Extra money is available for the new deal in areas where unemployment is still high. The working families tax credit is the main means by which we can make work pay—as the right hon. Gentleman is asking us to do—in a part of Wales in which, in the past, a large number of people have been either on the minimum wage or just above it. The working families tax credit is specifically designed to make work pay.

The right hon. Gentleman asked about the level of regional development incentives provided by both the British Government and the European Union. We will do what we can to ensure that regional development in every part of the country can move ahead. The fact that the regional development agencies are today being given new powers and new flexibilities is a measure of that—and, of course, they were given new money in the July spending review. As the right hon. Gentleman knows, Wales was given a 5.4 per cent. real-terms increase in expenditure, not least to meet the needs of objective 1 areas.

Mr. Barry Jones (Alyn and Deeside)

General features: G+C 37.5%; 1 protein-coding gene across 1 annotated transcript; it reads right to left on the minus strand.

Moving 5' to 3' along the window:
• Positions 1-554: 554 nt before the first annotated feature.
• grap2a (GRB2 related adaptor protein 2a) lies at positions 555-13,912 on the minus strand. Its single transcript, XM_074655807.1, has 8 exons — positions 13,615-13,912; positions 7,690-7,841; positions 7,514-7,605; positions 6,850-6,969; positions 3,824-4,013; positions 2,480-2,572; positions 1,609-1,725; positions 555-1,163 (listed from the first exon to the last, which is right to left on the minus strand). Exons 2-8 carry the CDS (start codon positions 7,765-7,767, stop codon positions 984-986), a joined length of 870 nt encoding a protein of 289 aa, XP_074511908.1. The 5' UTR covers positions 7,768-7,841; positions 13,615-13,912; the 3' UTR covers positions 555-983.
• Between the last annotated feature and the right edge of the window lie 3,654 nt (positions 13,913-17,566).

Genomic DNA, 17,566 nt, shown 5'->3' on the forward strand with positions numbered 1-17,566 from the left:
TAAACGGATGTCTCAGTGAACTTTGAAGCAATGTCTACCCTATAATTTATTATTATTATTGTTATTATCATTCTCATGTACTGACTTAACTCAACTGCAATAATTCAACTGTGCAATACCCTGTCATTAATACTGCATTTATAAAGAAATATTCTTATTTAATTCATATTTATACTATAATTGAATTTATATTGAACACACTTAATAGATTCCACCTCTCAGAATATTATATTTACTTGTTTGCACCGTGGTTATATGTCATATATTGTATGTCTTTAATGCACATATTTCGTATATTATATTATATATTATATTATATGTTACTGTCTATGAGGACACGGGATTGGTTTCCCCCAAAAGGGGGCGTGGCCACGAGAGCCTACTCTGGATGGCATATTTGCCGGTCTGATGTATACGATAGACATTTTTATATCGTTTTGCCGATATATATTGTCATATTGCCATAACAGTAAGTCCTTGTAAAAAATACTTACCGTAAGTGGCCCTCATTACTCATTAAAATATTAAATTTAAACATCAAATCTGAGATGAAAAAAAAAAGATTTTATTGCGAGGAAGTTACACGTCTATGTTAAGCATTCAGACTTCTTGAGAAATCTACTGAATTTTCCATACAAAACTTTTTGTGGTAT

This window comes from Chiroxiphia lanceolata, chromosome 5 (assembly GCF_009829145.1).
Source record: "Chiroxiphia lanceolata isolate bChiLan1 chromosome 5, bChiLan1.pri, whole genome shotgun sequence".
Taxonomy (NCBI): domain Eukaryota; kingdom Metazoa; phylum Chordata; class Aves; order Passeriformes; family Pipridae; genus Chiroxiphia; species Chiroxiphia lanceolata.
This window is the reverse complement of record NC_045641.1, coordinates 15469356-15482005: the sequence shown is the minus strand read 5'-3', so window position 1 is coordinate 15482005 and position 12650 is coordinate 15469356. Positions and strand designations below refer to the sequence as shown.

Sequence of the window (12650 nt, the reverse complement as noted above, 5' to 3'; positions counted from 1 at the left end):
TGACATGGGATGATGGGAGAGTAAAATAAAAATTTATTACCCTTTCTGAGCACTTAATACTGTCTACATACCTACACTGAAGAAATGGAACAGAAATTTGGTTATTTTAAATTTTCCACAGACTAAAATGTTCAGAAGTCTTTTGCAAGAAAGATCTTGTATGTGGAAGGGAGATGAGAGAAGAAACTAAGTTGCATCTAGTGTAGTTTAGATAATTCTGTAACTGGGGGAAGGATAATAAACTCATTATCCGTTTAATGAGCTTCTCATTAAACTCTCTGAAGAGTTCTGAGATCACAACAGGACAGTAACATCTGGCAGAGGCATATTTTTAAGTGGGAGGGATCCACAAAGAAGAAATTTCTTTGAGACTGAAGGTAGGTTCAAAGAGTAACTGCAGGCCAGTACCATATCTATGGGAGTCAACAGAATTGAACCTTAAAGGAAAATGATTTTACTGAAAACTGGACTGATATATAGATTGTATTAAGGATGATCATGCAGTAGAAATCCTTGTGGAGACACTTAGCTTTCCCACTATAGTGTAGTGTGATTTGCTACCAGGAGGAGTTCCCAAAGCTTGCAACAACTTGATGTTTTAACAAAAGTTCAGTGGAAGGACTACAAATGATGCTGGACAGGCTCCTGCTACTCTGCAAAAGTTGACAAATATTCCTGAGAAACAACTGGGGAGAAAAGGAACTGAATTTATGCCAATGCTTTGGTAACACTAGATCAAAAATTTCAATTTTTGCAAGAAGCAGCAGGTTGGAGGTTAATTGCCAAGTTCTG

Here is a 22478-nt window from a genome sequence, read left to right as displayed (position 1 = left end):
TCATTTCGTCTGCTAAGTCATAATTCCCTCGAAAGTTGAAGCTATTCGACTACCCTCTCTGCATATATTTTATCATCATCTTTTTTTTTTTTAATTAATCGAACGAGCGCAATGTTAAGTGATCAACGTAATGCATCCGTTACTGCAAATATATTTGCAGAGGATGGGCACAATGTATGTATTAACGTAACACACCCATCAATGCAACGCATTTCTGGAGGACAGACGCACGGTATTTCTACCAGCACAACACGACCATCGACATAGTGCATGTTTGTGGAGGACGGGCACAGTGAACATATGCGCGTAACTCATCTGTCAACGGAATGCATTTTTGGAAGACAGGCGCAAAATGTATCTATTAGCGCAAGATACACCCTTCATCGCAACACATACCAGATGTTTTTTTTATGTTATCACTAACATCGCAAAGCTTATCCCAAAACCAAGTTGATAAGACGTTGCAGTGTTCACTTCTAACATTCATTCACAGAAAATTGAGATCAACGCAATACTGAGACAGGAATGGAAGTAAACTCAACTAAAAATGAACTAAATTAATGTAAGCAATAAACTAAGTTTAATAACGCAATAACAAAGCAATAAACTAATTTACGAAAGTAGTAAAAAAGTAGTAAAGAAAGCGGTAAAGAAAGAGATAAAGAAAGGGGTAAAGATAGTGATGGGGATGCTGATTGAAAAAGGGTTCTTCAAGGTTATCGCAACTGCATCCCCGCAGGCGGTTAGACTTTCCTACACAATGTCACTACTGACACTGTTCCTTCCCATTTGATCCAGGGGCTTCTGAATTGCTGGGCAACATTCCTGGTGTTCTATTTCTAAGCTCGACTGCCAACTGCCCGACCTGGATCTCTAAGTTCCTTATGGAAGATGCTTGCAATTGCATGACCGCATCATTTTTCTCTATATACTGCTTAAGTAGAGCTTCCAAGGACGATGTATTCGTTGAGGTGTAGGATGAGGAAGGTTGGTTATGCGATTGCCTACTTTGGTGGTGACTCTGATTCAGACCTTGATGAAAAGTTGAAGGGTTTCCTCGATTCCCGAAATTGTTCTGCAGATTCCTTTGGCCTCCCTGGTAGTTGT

After 18 years of Conservative Governments, this was a report worth waiting for. It used the language of social justice, and it also shot a good many Tory foxes.

I particularly welcome my right hon. Friend's ingenious approaches to the pensioner, the haulier and the farmer. In Deeside and throughout Wales, the increase in the basic state pension will be widely welcomed as a measure of social justice. May I say that we want the right hon. Gentleman to say loudly throughout the land that there is a choice between this report and £16 billion worth of cuts in public services?

Mr. Brown

I entirely accept what my right hon. Friend says. I know that he is a long-standing fighter for the needs of the pensioner community, as well as for the industrial needs of his constituency.

My right hon. Friend is absolutely right: the country will face a choice—the choice whether to invest in the future, or return to the stop-go of the past. The choice is whether we are prepared to make money available to expand our public services and help pensioners, or whether we are to return to a Conservative agenda that would cut a massive £16 billion from our public services.